The first issue of Fantastic Four had a cover date of November 1961, making its release almost exactly fifty years ago. Though no one could have ever identified it as such at the time, it was a momentous moment for American comic books, at least those of the superhero variety. The Marvel Age of Comics–as it was deemed by the shameless self-promoter Stan Lee, rascally writer and effervescent impresario of the company’s colossal comics–redefined the way these four-colored adventures worked. As the line grew to encompass additional titles, the resulting stories weren’t exactly interconnected, but they clearly existed on the same plane with characters casually referencing scraps and scrapes that came up in other comics (usually with a handy footnote that directed True Believers how they could trade their hard-earned dimes for a glimpse at the awesome action in question). Previously, comic books were built on single-issue stories and were disposable entertainment, with the vividly drawn heroes effectively starting over almost anew every time a fresh cover was turned aside. Stan Lee and his amazing collaborators–chiefly the endlessly amazing Jack Kirby–did something different: they built and explored an entire world, rendering a bit more of the map with each new issue just as explorers might have expanded their documented knowledge of a frontier after every day’s trek. That mindset defined Marvel Comics from the earliest days of the publishing company that’s long been the dominant force in their strange, geeky subset of the massive media landscape. Understanding that history and the sway it holds over those charged with maintaining the primacy of these particular superhero properties is key to realizing just how Marvel has approached the various film adaptation they’ve overseen since establishing their own significant studio presence a few years ago.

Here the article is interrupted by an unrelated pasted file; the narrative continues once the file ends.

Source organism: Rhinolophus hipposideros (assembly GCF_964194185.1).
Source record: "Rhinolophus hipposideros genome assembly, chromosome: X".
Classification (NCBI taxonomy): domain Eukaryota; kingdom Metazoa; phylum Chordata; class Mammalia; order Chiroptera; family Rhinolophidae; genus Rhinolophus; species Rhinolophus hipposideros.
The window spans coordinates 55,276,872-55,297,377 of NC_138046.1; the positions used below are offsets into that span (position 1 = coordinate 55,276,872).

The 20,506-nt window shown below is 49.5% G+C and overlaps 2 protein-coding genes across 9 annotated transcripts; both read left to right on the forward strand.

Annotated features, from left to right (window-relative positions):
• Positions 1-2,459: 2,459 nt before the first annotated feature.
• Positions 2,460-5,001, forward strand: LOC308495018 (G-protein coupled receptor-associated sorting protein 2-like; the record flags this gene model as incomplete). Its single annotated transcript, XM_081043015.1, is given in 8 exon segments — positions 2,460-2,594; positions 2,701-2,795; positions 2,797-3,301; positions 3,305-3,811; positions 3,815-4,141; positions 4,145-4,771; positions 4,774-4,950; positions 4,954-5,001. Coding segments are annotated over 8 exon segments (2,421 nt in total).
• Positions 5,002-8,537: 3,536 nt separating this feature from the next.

The latest offering from Marvel Studios is Captain America: The First Avenger, the subtitle serving as a not-so-subtle reminder that this will be the last entry in the extended lead-up to assembling a super-team quite unlike anything quite seen before on movie screens. Based on the character created by Kirby along with writer Joe Simon, the movie presents the hero’s origin largely in line with the long-established comic book version. Steve Rogers is a scrawny patriot who tries fruitlessly to enlist in the military as the United States is surging into World War II. Too frail to be accepted, Rogers volunteers for an experimental program that will inject him with Super-Soldier serum. Sort of like steroids on steroids, the serum immediately and permanently transforms a runt into a he-man, a process that works spectacularly well on Rogers but can never be duplicated when a Nazi plan to swipe the concoction winds up destroying it forever.